Politics

Tory members’ ballot an ‘undemocratic’ way to choose next PM, say voters

Almost half the country believes the power of Conservative party members to pick the next prime minister is “undemocratic”, a new poll for The Independent has found.

Some 41 per cent of voters believe the process – decided by around 160,000 Tory members – is not a democratic way of selecting Boris Johnson’s successor, according to the Savanta ComRes survey.

Only 38 per cent believe the members’ ballot, which will see either Liz Truss or Rishi Sunak take charge at No 10 in early September, is a democratic way for Britain to choose its political leader.

Only three former leaders – Margaret Thatcher, Tony Blair and David Cameron – have become prime minister by winning a general election since 1979.

Savanta’s poll also found that Ms Truss is well-placed to become the fifth prime minister since 1979 to take over at Downing Street following an internal party battle.

Ms Truss is the favoured choice as the next PM among 49 per cent of Tory voters, compared to Mr Sunak on only 25 per cent. Some 25 per cent of the party’s voters are undecided.

Despite Mr Sunak’s pitch as the candidate most likely to win the next election, the Savanta poll suggests the foreign secretary is also more favoured by the wider public.

Some 32 per cent of all voters would prefer it if Ms Truss wins the Tory contest and becomes PM, over 26 per cent preferring Mr Sunak.

Strikingly, there is evidence of regret about Mr Johnson’s political demise. If the caretaker PM were running as a candidate, 46 per cent of Tory voters would prefer he won, compared to only 24 per cent for Ms Truss and 16 per for Mr Sunak.

The poll suggests the public would also prefer it if Mr Johnson stayed on at No 10, despite widespread outrage over the Partygate scandal and his declining popularity in surveys during his final months before his resignation.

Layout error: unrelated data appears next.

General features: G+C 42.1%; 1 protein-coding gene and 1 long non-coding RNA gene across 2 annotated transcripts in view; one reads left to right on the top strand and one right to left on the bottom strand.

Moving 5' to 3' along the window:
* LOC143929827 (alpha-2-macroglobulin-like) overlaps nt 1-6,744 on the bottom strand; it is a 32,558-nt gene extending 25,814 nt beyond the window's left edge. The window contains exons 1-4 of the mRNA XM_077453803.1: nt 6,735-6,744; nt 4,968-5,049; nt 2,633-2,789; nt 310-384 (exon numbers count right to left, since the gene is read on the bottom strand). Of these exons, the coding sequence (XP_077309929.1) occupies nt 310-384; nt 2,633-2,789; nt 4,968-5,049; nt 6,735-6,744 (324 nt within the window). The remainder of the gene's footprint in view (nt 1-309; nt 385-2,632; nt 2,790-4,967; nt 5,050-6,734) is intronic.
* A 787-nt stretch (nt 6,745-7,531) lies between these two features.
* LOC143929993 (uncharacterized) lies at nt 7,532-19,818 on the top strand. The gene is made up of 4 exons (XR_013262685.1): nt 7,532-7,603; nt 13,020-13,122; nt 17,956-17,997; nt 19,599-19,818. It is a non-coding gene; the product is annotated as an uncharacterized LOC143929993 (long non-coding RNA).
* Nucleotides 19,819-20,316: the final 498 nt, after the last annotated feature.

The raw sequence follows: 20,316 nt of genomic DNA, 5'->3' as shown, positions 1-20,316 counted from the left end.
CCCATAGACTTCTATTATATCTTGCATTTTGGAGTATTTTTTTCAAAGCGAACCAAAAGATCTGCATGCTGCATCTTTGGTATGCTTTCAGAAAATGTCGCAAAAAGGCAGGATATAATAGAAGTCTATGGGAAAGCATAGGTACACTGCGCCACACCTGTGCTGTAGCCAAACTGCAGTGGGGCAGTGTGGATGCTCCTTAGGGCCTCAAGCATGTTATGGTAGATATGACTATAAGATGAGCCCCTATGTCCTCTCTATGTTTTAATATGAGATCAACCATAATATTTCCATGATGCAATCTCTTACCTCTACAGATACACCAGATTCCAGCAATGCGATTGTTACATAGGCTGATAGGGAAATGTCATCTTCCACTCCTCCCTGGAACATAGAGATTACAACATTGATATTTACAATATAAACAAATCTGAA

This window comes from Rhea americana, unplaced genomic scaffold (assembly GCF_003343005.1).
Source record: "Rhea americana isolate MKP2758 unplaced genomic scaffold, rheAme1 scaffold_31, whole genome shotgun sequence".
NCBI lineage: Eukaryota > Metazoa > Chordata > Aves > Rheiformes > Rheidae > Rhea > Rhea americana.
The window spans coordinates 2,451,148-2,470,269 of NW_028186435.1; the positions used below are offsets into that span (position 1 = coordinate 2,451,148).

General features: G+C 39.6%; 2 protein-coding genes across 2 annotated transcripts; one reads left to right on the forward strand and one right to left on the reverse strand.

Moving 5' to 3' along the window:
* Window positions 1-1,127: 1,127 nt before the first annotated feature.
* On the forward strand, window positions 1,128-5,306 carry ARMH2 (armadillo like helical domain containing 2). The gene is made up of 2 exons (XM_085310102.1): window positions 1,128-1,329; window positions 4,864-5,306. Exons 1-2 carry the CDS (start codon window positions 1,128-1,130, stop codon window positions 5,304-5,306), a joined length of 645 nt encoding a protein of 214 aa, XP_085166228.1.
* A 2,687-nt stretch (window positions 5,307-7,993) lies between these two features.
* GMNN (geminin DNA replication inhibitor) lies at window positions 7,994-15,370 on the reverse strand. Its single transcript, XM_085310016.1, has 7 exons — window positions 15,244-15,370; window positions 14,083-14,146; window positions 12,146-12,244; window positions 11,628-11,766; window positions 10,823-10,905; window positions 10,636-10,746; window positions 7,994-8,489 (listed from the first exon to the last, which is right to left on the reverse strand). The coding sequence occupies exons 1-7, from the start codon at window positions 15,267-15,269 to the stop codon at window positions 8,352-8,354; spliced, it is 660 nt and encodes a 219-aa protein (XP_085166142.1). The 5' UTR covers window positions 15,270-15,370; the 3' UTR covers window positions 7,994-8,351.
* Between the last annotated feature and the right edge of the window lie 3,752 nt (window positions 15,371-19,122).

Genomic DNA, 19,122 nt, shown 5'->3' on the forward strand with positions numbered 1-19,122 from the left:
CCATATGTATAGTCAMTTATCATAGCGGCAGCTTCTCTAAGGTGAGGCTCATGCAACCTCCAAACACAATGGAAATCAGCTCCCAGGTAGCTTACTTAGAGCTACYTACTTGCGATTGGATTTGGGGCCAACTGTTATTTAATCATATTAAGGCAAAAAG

If he was standing again, 26 per cent of voters would rather Mr Johnson won, compared to only 22 per cent for Mr Sunak and 19 per cent for Ms Truss.

The results indicate little enthusiasm for Ms Truss or Mr Sunak. The six-week slog between the final two candidates has played out amid growing fears over the cost of living, with annual bills energy forecast to top £3,500 from October.

Mr Sunak has ramped up his promises to tackle the cost-of-living crisis, telling The Times he is prepared to find up to £10bn of extra support to ease the pain of soaring bills. Ms Truss, who has prioritised tax cuts, has yet to commit to any further “handouts” – but said she would consider more support at an emergency budget.

More than half of Britons (55 per cent) believe an organised campaign of non-payment of energy bills is justified, according to the Savanta poll for The Independent.

And almost half (44 per cent) fear that there will be riots if consumers are given no further help.

This week’s survey found that 7 per cent of consumers say they have already refused to pay their bills in full, and a further 19 per cent are considering doing so.

Savanta questioned 2,239 adults in the UK on 6 and 7 August

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